This first generation passes away, bitterly, without much pleasure. Ignatz's son is Adam (Fiennes once again), and his talent, which finds a place in the '30s Hungary of the dictator Horthy, is for fencing. He also commits a crime against ancient Jewish law by entering into a love affair with his sister-in-law. He seems to have it all: He's handsome, dashing, sublimely gifted. He leaves the old religion behind to become a Catholic and thereby qualify for the officers' fencing club, under whose auspices he wins a gold medal in the 1936 Berlin Olympics, a Jew standing under the swastika and listening to the roar of the crowd. (Adam's story is probably the most gripping of the three.)

His sin is vanity also; he cannot believe that he, Olympic medal winner, boulevardier, hero, star, would be treated as just another Jew by the Nazis. For his blindness, he pays a fearful price.

The son is Ivan Sors (yes, Fiennes), who has a clearer view of Hitler's helpers. Surviving a brutal adolescence in a frozen labor camp, he becomes a Nazi-hunting secret policeman in the new Communist Hungary. But once all the Nazis are caught, the state's impulse to hunt still remains and soon he's a mechanic of the purge, as the party seeks to shed deviationists, wreckers and opportunists. That all are innocent is of no matter. Only when he's instrumental in the destruction of his mentor (played with dignity by William Hurt) does he see the error of his ways, and a last chance for redemption.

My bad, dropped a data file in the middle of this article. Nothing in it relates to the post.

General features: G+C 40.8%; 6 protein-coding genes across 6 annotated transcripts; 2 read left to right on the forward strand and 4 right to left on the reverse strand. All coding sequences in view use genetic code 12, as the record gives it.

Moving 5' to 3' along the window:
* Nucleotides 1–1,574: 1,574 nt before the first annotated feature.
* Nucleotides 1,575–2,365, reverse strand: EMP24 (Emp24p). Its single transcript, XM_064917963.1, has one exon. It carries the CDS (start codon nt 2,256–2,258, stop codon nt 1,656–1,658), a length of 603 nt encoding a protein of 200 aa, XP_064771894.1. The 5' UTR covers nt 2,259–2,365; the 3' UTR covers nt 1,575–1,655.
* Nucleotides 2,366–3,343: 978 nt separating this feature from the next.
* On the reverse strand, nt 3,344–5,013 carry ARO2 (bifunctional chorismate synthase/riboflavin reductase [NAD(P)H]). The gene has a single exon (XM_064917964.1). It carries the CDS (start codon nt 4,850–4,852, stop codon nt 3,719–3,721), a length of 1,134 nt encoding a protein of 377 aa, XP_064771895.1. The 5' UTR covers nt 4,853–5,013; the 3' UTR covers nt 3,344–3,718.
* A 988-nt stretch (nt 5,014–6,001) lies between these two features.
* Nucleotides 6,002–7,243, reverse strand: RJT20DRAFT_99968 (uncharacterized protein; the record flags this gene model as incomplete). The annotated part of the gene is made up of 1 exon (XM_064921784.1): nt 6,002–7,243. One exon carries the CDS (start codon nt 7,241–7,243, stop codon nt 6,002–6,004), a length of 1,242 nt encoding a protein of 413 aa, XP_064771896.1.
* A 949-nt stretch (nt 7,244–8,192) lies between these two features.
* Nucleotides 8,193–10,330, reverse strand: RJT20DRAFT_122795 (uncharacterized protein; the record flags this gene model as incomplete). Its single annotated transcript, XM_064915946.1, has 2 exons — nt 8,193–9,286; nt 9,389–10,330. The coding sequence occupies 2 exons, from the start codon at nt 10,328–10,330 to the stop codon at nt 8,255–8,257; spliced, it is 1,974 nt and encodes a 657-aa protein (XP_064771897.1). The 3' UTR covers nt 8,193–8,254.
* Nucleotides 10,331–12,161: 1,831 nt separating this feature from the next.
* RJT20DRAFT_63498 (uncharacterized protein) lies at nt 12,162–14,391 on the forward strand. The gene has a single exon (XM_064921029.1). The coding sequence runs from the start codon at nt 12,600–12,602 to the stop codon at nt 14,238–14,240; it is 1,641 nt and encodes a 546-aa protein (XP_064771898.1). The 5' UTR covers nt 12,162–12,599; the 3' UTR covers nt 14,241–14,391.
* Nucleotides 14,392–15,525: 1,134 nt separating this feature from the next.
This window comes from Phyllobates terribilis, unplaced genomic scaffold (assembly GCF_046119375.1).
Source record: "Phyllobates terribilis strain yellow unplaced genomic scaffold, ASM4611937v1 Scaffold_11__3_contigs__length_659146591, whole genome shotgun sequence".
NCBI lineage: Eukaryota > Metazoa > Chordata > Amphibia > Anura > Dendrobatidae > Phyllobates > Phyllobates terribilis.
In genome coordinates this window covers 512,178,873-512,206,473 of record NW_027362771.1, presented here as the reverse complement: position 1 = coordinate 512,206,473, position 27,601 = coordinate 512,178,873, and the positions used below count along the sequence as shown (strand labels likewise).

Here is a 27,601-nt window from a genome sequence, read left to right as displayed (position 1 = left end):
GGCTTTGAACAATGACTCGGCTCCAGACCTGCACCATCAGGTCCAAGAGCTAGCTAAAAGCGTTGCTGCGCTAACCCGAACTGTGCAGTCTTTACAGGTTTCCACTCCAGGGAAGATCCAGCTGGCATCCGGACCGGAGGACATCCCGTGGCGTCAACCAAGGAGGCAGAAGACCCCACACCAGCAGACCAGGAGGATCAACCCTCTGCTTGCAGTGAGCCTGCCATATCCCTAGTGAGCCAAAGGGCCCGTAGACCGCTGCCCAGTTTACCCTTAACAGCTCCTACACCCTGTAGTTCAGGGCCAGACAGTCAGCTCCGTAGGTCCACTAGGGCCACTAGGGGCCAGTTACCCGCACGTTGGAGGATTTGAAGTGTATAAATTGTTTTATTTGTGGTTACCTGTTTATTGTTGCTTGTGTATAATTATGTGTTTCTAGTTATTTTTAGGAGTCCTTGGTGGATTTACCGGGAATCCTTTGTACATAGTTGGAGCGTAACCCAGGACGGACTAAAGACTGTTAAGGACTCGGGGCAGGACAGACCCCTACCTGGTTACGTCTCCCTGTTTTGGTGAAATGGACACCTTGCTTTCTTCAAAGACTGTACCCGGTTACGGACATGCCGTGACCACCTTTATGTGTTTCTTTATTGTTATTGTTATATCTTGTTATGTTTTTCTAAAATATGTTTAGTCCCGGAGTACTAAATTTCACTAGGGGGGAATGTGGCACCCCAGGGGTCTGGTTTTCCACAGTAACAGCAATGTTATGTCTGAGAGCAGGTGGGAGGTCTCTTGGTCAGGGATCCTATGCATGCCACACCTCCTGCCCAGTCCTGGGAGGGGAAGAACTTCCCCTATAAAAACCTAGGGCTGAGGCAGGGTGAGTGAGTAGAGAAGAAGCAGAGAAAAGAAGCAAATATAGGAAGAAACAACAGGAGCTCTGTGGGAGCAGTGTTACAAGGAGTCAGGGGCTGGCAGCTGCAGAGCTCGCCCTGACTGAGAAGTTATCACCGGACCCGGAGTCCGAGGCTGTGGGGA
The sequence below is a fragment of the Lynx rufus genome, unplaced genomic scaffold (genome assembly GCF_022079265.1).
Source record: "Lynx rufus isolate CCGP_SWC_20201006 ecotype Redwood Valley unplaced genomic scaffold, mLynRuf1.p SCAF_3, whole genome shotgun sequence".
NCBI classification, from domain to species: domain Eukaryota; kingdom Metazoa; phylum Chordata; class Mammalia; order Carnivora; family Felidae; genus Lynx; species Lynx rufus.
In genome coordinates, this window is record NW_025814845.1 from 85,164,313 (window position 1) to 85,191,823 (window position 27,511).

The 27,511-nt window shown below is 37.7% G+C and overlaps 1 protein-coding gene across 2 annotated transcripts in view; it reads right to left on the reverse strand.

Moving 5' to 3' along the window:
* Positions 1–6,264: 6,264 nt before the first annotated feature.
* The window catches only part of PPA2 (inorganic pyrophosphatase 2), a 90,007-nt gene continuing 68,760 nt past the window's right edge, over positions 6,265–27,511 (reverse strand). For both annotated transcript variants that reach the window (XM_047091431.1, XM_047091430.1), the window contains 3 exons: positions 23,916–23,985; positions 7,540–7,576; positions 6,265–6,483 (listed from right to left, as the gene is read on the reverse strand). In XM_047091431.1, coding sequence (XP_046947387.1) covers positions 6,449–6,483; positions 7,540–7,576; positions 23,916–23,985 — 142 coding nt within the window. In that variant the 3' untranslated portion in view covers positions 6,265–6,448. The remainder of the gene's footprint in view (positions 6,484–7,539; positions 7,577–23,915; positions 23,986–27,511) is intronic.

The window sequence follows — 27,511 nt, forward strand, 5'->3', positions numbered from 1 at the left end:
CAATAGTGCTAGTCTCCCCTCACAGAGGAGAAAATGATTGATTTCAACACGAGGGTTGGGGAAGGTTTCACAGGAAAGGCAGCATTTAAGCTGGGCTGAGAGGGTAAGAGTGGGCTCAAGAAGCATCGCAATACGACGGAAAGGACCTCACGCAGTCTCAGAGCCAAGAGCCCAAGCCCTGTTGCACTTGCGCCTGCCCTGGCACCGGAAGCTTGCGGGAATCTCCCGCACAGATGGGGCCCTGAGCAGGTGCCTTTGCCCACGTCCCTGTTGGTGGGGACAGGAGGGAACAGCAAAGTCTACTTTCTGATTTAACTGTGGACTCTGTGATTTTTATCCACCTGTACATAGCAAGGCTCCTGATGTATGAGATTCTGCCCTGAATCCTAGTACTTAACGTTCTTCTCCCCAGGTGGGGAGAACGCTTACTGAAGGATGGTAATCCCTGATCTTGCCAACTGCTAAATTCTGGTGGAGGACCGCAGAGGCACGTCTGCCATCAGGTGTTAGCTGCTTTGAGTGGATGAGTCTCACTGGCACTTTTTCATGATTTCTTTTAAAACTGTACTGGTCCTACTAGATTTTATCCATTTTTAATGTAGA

Szabo never met a literary device he didn't fall in love with. Besides the parallels of plots in each generation (each son has a doomed illicit affair, each rises but is destroyed) there's also some (too much) gimcrack symbolism, including that lost recipe book (surely the true Jewish way), too many broken teacups (the fragility of the family), a subtheme of photography that commemorates sacred moments, to be enshrined on shelves in subsequent dwellings, and on and on.

That said, "Sunshine" is the rare movie about something. It's got a point of view and a view of history. It's smart, ambitious and, by its savage bleakness, it seems, like the Sonnenscheins themselves, doomed to failure.

SUNSHINE (180 minutes) is rated R for violence and sex.

 

© Copyright 2000 The Washington Post Company